Informatica's Perspectives blog recently had a nice piece about data integration by one of its managing directors, Suganthi Shivkumar. It was a nice summary of the situation with enterprise data, challenging readers to imagine how better integration could be, the historical basis for data fragmentation, and the costs of these problems.
Shivkumar wrapped up with an explanation of how taking an enterprise-wide approach to data integration-particularly though the use of an Integration Competency Center-could change the course of enterprise information for the better.
Like I said-a nice piece, if you're completely new to the problem of enterprise information. For those of you who read a lot about data integration, its core message is a familiar refrain: Make integration an enterprise-wide task.
The readers' comments, however, were a bit more lively and thought-provoking.
"While I agree with everything written here, I submit that a fundamental component was omitted from the paper. While many organizations are establishing Integration Competency Centers (ICC), most are underfunded to accomplish what needs to be accomplished," challenged reader Charles Heiser. "Logically, it makes all the sense in the world to establish an ICC but when it comes time to open the wallet, few step forward."
Heiser explains that from his experience, squeezing value from an ICC takes time, and with annual budgeting, it's hard to justify the expense when you won't realize any benefits in that budget year. This acts as a disincentive for business units, he argues, who are being asked to fund the ICC and yet "may see little benefit to their bottom line."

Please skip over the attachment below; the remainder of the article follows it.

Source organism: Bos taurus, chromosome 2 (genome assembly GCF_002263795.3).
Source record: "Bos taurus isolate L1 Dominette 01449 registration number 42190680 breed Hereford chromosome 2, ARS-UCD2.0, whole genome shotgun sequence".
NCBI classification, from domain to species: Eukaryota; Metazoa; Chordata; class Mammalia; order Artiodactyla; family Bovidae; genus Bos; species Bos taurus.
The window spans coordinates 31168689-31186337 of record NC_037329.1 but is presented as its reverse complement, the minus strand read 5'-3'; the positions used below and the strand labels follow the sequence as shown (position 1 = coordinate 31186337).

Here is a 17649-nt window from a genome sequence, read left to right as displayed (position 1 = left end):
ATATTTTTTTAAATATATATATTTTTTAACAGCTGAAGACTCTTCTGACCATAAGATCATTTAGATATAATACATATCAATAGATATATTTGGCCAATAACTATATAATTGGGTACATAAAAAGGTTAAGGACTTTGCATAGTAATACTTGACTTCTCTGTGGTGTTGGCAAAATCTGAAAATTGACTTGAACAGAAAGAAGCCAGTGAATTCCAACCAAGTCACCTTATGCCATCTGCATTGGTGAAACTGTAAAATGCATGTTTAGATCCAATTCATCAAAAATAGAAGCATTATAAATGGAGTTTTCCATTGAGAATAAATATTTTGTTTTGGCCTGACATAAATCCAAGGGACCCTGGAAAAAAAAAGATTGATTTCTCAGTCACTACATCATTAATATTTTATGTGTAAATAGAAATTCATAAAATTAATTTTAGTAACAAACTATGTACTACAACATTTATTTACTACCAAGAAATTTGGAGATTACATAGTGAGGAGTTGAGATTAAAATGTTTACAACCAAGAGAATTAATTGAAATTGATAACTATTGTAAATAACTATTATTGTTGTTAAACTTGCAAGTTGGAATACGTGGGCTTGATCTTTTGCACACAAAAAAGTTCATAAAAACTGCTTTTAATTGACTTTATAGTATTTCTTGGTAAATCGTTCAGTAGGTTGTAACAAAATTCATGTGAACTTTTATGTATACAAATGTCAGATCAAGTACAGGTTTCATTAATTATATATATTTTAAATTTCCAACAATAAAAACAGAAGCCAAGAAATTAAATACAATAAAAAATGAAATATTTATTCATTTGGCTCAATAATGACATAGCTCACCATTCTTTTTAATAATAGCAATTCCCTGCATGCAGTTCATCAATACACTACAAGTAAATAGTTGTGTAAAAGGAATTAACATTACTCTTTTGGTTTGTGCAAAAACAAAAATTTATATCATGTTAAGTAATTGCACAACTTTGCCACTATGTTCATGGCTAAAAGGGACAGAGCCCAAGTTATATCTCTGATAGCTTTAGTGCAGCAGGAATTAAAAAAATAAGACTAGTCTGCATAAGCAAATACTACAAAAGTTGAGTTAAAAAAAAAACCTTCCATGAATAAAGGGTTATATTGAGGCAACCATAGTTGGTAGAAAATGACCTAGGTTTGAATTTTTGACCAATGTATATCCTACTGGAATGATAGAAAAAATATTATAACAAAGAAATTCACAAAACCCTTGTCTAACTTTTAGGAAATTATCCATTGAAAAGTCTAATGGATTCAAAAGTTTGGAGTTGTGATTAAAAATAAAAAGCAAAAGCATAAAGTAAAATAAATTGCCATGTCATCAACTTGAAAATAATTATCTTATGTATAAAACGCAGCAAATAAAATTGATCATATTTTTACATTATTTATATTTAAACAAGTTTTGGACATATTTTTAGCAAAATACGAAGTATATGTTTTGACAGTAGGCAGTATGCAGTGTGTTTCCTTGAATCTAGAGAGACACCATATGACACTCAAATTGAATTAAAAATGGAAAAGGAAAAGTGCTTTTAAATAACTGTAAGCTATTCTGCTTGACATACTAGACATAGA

He suggests ICCs will find more success with a blended model, where individual projects are pursued but include an overhead fee that goes to fund the ICC. He also suggests a very practical political alliance with Finance may prove helpful in funding an enterprise-wide ICC.
There's more than one way to approach the problem, of course. I've shared Rick Sherman's view that there's more than one type of ICC, and it's worth pointing out that the types of ICC vary substantially in terms of their funding requirements.
One thing is becoming increasingly clear, however: Continuing with status quo is a bad, bad idea.
David Linthicum recently drove home this point with two posts looking at how bad data can mess up SOA. Linthicum specifically chides SOA architects for neglecting the data.
"What's missing within most typical SOA projects is the focus on the data, and that is killing SOA," Linthicum writes. "The truth is that most failed SOA projects can be traced to the lack of a data level understanding, and while this is still an issue in this day and time is beyond me."
In a follow-up post this month, he elaborated on the problem, observing that there are three data-related problems SOA architects typically ignore or neglect:
Overall, he though this showed how often SOA architects are too focused on tools and technology, instead of-all together now-the whole architecture.
While I doubt SOA's the only thing impacted by this problem, I think his example nicely illustrates how bad it can be to ignore data and enterprise data integration. It may be hard to justify the cost of an ICC, but it's quickly becoming much harder to justify the cost of the status quo.